The diagrams on this page use a color scheme that:

- shows the argument, or phase angle, of complex numbers in increments of 5 degrees instead of 30;
- shows the first two significant digits of the magnitude rather than the first significant digit; and
- which also shows an overlaid pattern, having a "checkerboard" appearance, from which the real and imaginary parts of the value of the function can be seen in addition to magnitude and argument.

This has required some effort, and has led to a color scheme which, admittedly, is much less clear than the one used on the previous page.

Let us illustrate the color scheme to be used here with a simple example, the identity function:

Now, here's another image, this one of Gamma(z-1):

Finally, this is what the Mandelbrot function looks like when drawn under this new color scheme:

Note that it is probably identically zero along the portion of the real line for which the table simply gives small values.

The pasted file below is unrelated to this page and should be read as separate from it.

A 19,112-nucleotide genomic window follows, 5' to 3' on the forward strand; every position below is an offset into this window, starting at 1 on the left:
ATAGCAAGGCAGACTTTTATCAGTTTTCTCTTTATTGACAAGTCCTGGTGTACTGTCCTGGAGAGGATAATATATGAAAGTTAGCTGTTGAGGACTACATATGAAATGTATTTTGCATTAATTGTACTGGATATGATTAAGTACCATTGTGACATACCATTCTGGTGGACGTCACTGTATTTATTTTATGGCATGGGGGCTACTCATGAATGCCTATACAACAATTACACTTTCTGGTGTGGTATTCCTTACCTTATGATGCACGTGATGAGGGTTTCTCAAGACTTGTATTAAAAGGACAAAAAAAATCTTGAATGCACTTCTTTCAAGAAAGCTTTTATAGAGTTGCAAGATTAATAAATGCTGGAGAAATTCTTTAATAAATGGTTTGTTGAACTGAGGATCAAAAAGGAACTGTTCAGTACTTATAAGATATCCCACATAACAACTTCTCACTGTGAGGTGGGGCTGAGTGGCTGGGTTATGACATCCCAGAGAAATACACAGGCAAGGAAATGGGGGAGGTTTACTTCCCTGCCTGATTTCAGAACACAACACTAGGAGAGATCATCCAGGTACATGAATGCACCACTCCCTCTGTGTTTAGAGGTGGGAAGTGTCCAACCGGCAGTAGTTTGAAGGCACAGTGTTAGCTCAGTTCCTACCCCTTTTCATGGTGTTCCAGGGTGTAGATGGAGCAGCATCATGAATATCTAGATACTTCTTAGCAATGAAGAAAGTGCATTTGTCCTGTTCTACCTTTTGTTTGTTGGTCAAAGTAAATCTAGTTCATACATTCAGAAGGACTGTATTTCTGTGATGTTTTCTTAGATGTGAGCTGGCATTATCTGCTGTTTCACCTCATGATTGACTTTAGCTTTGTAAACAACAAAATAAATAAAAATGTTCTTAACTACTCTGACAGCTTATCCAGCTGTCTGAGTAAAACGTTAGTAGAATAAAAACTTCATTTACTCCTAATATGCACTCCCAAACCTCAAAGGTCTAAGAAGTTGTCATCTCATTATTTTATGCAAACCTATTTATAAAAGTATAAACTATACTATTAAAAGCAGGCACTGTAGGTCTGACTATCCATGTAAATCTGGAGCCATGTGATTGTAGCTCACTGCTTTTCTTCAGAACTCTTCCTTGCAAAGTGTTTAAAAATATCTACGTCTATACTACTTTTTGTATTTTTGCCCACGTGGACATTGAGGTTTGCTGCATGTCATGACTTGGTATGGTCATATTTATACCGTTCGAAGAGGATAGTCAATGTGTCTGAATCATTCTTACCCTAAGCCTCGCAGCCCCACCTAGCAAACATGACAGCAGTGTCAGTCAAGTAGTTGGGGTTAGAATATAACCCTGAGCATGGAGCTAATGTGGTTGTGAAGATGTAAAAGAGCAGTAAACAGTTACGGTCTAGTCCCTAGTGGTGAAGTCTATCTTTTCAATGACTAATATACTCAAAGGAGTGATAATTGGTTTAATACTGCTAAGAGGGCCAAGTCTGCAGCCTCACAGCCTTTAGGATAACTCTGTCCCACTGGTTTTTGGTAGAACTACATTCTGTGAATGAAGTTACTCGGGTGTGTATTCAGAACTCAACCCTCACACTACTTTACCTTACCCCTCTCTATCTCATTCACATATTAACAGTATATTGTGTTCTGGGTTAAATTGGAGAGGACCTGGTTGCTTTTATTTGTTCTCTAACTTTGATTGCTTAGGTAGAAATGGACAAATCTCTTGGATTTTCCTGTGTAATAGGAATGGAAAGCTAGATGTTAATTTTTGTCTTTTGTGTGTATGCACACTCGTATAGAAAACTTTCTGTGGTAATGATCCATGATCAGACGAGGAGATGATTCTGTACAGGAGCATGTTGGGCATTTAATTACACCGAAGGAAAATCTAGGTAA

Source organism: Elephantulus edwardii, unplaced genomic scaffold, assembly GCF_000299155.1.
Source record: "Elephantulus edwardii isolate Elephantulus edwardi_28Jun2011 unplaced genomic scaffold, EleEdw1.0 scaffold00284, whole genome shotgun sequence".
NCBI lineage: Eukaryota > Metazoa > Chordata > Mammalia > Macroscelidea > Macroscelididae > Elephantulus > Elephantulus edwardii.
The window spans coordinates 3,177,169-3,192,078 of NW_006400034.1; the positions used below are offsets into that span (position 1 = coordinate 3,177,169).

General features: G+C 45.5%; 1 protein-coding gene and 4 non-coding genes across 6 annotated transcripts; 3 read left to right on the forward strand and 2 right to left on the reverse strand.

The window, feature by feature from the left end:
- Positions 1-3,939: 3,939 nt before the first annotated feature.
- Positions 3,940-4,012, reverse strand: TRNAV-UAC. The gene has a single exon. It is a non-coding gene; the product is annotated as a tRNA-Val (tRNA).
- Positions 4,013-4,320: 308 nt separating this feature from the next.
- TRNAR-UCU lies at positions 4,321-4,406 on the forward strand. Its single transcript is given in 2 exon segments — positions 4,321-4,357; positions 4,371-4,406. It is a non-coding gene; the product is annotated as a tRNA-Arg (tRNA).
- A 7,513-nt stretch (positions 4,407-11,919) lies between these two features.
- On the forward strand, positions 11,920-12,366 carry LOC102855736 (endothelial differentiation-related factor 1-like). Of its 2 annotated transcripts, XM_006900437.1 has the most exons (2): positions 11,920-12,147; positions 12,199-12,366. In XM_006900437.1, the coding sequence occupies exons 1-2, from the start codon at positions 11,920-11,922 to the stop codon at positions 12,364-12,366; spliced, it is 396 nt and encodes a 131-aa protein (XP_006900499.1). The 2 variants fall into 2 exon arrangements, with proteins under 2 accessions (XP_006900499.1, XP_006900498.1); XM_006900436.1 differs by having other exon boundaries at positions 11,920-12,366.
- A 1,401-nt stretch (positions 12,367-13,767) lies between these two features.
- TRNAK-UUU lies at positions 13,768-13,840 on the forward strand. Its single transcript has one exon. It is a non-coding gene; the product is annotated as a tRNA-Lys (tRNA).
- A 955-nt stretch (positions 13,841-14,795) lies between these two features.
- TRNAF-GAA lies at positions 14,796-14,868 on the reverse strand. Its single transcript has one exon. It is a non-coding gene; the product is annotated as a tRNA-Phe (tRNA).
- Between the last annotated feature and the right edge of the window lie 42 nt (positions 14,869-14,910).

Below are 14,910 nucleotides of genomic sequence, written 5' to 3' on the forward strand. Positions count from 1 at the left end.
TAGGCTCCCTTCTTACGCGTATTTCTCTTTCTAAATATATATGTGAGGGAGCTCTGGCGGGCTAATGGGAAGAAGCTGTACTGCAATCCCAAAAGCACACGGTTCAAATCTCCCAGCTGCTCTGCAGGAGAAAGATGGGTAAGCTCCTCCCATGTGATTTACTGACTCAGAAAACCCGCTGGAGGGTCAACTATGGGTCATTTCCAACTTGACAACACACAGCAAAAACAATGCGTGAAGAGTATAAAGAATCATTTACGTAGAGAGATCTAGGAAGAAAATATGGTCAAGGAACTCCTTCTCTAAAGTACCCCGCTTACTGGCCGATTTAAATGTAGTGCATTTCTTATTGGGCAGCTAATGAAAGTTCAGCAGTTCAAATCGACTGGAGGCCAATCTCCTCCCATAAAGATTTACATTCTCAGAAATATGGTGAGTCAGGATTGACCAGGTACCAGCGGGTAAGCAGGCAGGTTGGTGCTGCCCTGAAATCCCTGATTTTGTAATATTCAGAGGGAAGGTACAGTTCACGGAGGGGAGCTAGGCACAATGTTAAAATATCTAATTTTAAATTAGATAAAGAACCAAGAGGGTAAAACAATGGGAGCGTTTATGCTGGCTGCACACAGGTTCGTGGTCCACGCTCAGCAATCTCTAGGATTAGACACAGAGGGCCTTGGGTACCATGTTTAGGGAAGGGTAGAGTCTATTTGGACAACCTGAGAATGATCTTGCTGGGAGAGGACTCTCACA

Here is a diagram of the root of this function, using a color scheme that involves continuous colors, so as to see if my "Mandelbrot function" helps to address one difficulty with the Douady-Hubbard mapping, that it had not been possible to make it continuous:This problem is discussed on this page, with images, and that this page showed that a continuous color mapping was needed to indicate how much difficulty one has with the issue was what inspired me to check my algorithm in that manner.

It was clear enought that for points both outside the unit disk and outside the Mandelbrot Set my function should not have any problems with going to the wrong sheet of the function.

This is because the constant value added after each squaring would be smaller than the previous iteration result squared, so c would never correspond to a vector crossing the origin.

I start with c, and store the argument of c. Then, for each iteration, not only do I square z, but I also double my copy of the argument. Then, when I add c to z squared, I compare the arguments directly calculated for z squared and z squared plus c, and from that I obtain an angle to add to the argument, which I restrict to being from -180 to 180 degrees.

At the end, I repeatedly take the square root of z, but I only use the magnitude from that result, dividing the argument I kept track of explicitly by 2 to the power of the number of iterations instead.

It may well be for finer detail (which I would need to explore using a software floating-point format with a large exponent) there are still discontinuities, but it appears what I have calculated represents some progress.

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